Amble Pie - woodstack in the Workmans' Wood

Workmans Woods

Distance: 7.4km (4.6 miles)
Route: View route with OS Maps
Time: Roughly 2 hours
Difficulty: Gentle, with some moderate inclines
Eats and drinks: Stop to eat at Foston’s Ash Inn (child and dog friendly), ideal for Sunday lunch

This Sunday’s amble was a circular route near the village of Birdlip, taking in the Workman’s Woods at the National Trust’s Ebworth Estate and the stunning views from Sheepscombe common, skirting the fields alongside the Cotswold Commons and Beechwoods National Nature Reserve before a Sunday roast at the warm and welcoming Foston’s Ash Inn.

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Owned by the National Trust, who manage five hundred acres of beech woodland and six hundred acres of organic farmland there, the Ebworth Estate is far larger than anyone can imagine from the outside (we’ve passed the Ebworth sign on the B4070 many times and never thought it would be so expansive!). The estate here also forms part of the larger National Nature Reserve, and despite being nestled between the villages of Sheepscombe and Cranham, we couldn’t have felt farther from civilisation as we followed the winding trail into the very bottom of the woods.

This route meandered through a forest of lofty beech trunks with a towering canopy. You can’t miss the evidence that this land is worked throughout the year – the track is easily wide enough for a large vehicle and the route punctuated by large wood stacks. Walkers can even stop with their flask at the workman’s rest, a sturdy tin shed which is currently being swallowed up by the forest around it.

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The path (and the rainwater!) winds its way gently downwards for some time. Although the weather was fine and sunny, there was some squelching through mud under the cover of the trees (if you’re walking in Autumn or Winter, this is definitely an outing for sturdy boots or wellies!). But even if you’ve been lucky enough to visit after a spell of dry weather, remember to look down and admire the colour of gorgeous green leaves against the cream-coloured sand underfoot.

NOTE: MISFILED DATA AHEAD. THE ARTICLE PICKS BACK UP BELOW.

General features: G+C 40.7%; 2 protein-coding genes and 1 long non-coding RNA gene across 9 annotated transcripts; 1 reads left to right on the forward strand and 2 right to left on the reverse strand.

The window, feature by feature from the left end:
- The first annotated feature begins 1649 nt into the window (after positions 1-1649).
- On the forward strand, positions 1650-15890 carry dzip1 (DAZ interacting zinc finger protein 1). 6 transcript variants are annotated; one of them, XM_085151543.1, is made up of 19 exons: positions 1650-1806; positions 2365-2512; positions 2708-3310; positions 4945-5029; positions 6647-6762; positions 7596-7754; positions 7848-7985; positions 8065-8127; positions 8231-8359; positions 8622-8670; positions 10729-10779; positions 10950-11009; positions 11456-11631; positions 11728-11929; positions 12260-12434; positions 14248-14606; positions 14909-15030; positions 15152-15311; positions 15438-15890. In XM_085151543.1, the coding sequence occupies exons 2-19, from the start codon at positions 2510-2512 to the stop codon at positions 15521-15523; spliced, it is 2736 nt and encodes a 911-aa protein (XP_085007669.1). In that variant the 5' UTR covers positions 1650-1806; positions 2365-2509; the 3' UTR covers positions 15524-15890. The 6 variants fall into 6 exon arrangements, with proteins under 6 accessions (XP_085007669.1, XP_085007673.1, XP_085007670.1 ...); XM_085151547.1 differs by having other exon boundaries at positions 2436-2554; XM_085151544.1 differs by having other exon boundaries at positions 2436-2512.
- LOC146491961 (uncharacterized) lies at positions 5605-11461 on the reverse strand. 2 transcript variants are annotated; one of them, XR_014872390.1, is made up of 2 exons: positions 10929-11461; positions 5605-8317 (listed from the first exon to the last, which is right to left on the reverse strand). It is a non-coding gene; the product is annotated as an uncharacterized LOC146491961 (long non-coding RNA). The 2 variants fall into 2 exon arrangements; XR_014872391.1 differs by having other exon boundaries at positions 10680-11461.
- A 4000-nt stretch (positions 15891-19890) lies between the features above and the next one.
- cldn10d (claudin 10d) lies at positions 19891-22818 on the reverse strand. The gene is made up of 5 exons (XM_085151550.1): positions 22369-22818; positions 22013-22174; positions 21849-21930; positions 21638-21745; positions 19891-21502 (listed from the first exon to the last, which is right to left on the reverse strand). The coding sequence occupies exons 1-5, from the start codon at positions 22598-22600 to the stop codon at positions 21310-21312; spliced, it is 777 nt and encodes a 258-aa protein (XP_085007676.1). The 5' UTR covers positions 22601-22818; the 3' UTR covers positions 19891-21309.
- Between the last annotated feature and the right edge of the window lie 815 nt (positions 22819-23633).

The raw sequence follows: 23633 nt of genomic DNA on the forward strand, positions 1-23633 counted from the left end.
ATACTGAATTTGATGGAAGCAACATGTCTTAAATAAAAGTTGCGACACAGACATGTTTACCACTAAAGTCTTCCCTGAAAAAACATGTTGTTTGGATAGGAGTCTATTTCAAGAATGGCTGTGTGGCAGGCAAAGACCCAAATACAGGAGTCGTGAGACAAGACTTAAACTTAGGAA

We were surprised to turn one corner and discover a well-hidden lake marking the very bottom of the forest. From there, we wound our way gently back upwards, past a more modern-looking wood store. We both stopped for some time to marvel at the entrance to the Sheepscombe valley, inconspicuously marked by a gate into the field below. If you ever fancied owning a field (sorry, random I know), this would probably be the one! It offers breath-taking views into the beginning of the prehistoric valley, lined with an array of forest on each side. Here we spotted our first yellowing leaves, heralding the return of autumn to this part of the world.

The exit from this section of forest is marked by a couple of envy-inducing Cotswold stone homes, beyond which we followed the road up to Sheepscombe Common, where the terrain changed considerably. Here, the grassy knolls and crumbling, yellow paths underfoot are more like what seasoned walkers might recognise as typical of the Cotswold escarpment, reminiscent of Cheltenham’s Cleeve Hill. But it’s the view from this common which truly makes this part of the walk! The day was bright and clear and the viewpoint here offered an impressive vista and the ideal bench on which to pause, absorb the view and check the map.

As we continued on through Lord and Lady’s Woods, we entered the final section of our stroll, which skirted between the woods of the National Nature Reserve on the left and grazing farmland on the right. This footpath couldn’t bring you much closer to the Cotswold’s agricultural heritage, with wood stacks on one side and cows on the other, the two separated by a hand-crafted dry stone wall. We passed on through a field of soulful-looking big, brown cows and onto the road, before cutting through the fields by Overtown Farm and back onto the B4070 – just in time for a hungry rumble from both our stomachs!

For me, stepping into the Fostons Ash Inn always has the feel of stepping into the large dining room of a friend! The seating area is one large stone room of rustic farmhouse tables, cleverly repurposed singer sewing machine tables and old church pews. By no means a large pub, a small crowd of weekend lunches and family celebrations makes for a busy and bustling atmosphere here. Some of the draft beer is local (we both enjoyed a very tasty glass of Fathom it Out, by the Forest of Dean’s Bespoke Brewing Co.), the dinner portions are both generous and delicious, and the service is speedy, warm and personal. Paul ate the roast beef, and I the slow roast roulade of pork (an agreement to taste each other’s lead to some argument over who had ordered best – I think me; I suspect he’ll tell you something different – and the truth of it is that both were excellent meals). If Sunday lunch isn’t your thing, the full menu (which can be found on their website) was on offer, as was a children’s menu (on request).

We’d love to hear about your adventures in the Ebworth Estate and the surrounding area – why not share your walk with us on Facebook?

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